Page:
Act I - Act I, Scene 3
SCENE III. Tyre. An ante-chamber in the Palace.
So, this is Tyre, and this the court. Here must I Kill King
Pericles; and if I do it not, I am sure to be hanged at home:
'tis dangerous. Well, I perceive he was a wise fellow, and
had good discretion, that, being bid to ask what he would of
the king, desired he might know none of his secrets: now do I
see he had some reason for 't; for if a king bid a man be a
villain, he's bound by the indenture of his oath to be one.
Hush! here come the lords of Tyre.
[Enter Helicanus and Escanes, with other Lords of Tyre.]
You shall not need, my fellow peers of Tyre,
Further to question me of your king's departure:
His seal'd commission, left in trust with me,
Doth speak sufficiently he 's gone to travel.
How! the king gone!
If further yet you will be satisfied,
Why, as it were unlicensed of your loves,
He would depart, I 'II give some light unto you.
Being at Antioch --
What from Antioch?
Royal Antiochus -- on what cause I know not
Took some displeasure at him; at least he judged so:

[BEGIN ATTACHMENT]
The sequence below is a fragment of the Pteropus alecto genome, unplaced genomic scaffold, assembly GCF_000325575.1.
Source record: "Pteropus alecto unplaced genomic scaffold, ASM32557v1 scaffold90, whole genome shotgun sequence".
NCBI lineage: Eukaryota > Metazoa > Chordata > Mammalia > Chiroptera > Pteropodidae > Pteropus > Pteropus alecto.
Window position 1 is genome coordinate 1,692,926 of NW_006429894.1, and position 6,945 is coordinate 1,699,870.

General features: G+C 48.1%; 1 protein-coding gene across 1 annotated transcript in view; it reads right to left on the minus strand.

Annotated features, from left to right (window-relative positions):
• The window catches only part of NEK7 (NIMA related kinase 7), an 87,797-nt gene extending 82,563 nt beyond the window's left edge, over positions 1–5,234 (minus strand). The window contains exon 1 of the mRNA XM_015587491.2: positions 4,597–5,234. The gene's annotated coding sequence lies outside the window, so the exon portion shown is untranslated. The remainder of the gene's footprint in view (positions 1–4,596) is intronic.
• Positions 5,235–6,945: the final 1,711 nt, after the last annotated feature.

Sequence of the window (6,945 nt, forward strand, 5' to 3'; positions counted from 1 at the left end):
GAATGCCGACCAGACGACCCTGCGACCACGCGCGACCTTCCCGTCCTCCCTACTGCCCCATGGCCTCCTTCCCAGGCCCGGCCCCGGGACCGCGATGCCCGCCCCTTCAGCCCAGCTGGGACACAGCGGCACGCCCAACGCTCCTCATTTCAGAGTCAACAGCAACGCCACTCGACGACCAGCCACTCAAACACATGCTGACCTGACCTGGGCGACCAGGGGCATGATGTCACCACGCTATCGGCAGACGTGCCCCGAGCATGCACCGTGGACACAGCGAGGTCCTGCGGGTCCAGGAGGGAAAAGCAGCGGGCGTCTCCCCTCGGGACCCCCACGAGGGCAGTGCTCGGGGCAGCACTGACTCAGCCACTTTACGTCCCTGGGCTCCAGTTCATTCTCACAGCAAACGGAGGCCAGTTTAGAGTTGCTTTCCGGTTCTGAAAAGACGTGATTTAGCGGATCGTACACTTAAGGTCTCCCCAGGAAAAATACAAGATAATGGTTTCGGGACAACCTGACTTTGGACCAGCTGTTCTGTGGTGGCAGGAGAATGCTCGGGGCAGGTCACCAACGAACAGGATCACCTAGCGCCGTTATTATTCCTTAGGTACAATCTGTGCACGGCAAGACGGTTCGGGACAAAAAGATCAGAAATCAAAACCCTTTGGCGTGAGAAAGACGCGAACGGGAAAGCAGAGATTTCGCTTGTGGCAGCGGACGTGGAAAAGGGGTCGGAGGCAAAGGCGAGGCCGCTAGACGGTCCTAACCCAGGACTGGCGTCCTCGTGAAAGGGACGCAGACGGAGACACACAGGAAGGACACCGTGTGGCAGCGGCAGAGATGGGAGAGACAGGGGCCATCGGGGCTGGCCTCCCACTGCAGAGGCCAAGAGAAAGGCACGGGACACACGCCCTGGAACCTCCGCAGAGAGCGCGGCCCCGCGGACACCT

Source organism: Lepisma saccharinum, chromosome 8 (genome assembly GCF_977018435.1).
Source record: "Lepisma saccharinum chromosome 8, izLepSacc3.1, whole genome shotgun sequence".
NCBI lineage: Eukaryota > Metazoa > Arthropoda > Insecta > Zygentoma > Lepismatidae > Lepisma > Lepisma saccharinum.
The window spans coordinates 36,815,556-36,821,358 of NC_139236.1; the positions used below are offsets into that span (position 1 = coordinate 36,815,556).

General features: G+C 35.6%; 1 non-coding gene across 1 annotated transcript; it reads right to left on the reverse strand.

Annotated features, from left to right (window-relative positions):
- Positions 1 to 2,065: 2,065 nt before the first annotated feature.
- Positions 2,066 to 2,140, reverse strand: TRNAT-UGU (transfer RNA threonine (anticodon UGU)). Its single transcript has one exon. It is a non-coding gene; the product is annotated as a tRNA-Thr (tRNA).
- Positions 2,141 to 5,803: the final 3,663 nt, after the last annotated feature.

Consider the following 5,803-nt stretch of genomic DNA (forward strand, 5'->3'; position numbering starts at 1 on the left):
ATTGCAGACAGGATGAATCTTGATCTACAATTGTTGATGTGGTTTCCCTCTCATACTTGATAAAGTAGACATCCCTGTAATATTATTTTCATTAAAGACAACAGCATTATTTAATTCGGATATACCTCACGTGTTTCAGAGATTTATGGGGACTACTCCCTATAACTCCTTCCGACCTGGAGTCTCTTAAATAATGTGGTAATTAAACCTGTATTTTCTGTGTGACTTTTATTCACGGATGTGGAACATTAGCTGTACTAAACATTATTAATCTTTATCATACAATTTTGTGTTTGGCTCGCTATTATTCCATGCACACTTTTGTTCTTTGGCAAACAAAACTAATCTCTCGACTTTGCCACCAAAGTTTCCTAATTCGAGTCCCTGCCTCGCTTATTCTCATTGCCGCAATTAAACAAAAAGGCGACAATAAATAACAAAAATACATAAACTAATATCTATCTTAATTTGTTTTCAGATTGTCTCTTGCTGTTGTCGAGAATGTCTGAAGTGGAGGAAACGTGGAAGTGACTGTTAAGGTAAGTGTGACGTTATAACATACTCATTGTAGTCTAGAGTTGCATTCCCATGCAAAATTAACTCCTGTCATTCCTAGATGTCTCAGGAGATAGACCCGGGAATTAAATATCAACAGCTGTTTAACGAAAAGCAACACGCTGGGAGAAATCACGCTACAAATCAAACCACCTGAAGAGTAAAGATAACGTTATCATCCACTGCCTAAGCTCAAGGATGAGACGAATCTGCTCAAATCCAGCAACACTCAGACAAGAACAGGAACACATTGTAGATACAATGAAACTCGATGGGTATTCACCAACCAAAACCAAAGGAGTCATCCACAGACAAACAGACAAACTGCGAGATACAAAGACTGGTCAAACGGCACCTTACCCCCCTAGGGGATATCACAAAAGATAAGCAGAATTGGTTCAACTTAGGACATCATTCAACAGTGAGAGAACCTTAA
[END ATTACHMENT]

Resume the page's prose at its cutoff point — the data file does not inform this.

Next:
And doubting lest that he had err'd or sinn'd,
To show his sorrow, he 'ld correct himself;
So puts himself unto the shipman's toil,
With whom each minute threatens life or death.
Well, I perceive
I shall not be hang'd now, although I would;
But since he 's gone, the king's seas must please
He 'scaped the land, to perish at the sea.
I 'll present myself. Peace to the lords of Tyre!
Lord Thaliard from Antiochus is welcome.
From him I come
With message unto princely Pericles;
But since my landing I have understood
Your lord has betook himself to unknown travels,
My message must return from whence it came.
We have no reason to desire it,
Commended to our master, not to us:
Yet, ere you shall depart, this we desire,
As friends to Antioch, we may feast in Tyre.